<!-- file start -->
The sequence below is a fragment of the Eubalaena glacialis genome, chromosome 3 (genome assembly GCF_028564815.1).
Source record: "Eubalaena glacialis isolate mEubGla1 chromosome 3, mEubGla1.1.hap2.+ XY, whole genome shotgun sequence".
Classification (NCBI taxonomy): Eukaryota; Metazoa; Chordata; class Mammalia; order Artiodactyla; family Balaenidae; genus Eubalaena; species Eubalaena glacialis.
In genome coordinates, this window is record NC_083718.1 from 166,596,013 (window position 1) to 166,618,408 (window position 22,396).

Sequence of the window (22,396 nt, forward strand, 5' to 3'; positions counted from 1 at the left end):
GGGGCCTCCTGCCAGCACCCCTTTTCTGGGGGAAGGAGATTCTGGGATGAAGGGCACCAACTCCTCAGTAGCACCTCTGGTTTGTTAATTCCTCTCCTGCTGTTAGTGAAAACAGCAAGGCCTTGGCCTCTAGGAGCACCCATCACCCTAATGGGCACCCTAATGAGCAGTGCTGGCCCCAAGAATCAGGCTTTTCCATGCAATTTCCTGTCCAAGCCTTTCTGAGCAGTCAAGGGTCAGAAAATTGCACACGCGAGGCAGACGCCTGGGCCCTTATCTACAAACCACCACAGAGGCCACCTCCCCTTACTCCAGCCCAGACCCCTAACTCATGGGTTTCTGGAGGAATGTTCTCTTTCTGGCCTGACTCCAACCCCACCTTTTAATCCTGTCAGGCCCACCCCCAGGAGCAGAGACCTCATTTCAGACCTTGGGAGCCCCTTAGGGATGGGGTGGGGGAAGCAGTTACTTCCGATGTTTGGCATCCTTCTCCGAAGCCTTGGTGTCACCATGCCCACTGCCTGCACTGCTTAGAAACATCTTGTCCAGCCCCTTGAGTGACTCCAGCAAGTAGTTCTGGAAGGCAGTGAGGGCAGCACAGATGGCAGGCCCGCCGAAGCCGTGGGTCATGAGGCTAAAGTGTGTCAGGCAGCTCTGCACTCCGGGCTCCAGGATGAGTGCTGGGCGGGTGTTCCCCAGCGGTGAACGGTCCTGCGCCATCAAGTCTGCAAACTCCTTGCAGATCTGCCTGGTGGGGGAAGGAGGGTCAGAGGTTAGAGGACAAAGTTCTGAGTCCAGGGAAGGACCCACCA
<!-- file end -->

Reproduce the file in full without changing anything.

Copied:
The sequence below is a fragment of the Eubalaena glacialis genome, chromosome 3 (genome assembly GCF_028564815.1).
Source record: "Eubalaena glacialis isolate mEubGla1 chromosome 3, mEubGla1.1.hap2.+ XY, whole genome shotgun sequence".
Classification (NCBI taxonomy): Eukaryota; Metazoa; Chordata; class Mammalia; order Artiodactyla; family Balaenidae; genus Eubalaena; species Eubalaena glacialis.
In genome coordinates, this window is record NC_083718.1 from 166,596,013 (window position 1) to 166,618,408 (window position 22,396).

Sequence of the window (22,396 nt, forward strand, 5' to 3'; positions counted from 1 at the left end):
GGGGCCTCCTGCCAGCACCCCTTTTCTGGGGGAAGGAGATTCTGGGATGAAGGGCACCAACTCCTCAGTAGCACCTCTGGTTTGTTAATTCCTCTCCTGCTGTTAGTGAAAACAGCAAGGCCTTGGCCTCTAGGAGCACCCATCACCCTAATGGGCACCCTAATGAGCAGTGCTGGCCCCAAGAATCAGGCTTTTCCATGCAATTTCCTGTCCAAGCCTTTCTGAGCAGTCAAGGGTCAGAAAATTGCACACGCGAGGCAGACGCCTGGGCCCTTATCTACAAACCACCACAGAGGCCACCTCCCCTTACTCCAGCCCAGACCCCTAACTCATGGGTTTCTGGAGGAATGTTCTCTTTCTGGCCTGACTCCAACCCCACCTTTTAATCCTGTCAGGCCCACCCCCAGGAGCAGAGACCTCATTTCAGACCTTGGGAGCCCCTTAGGGATGGGGTGGGGGAAGCAGTTACTTCCGATGTTTGGCATCCTTCTCCGAAGCCTTGGTGTCACCATGCCCACTGCCTGCACTGCTTAGAAACATCTTGTCCAGCCCCTTGAGTGACTCCAGCAAGTAGTTCTGGAAGGCAGTGAGGGCAGCACAGATGGCAGGCCCGCCGAAGCCGTGGGTCATGAGGCTAAAGTGTGTCAGGCAGCTCTGCACTCCGGGCTCCAGGATGAGTGCTGGGCGGGTGTTCCCCAGCGGTGAACGGTCCTGCGCCATCAAGTCTGCAAACTCCTTGCAGATCTGCCTGGTGGGGGAAGGAGGGTCAGAGGTTAGAGGACAAAGTTCTGAGTCCAGGGAAGGACCCACCA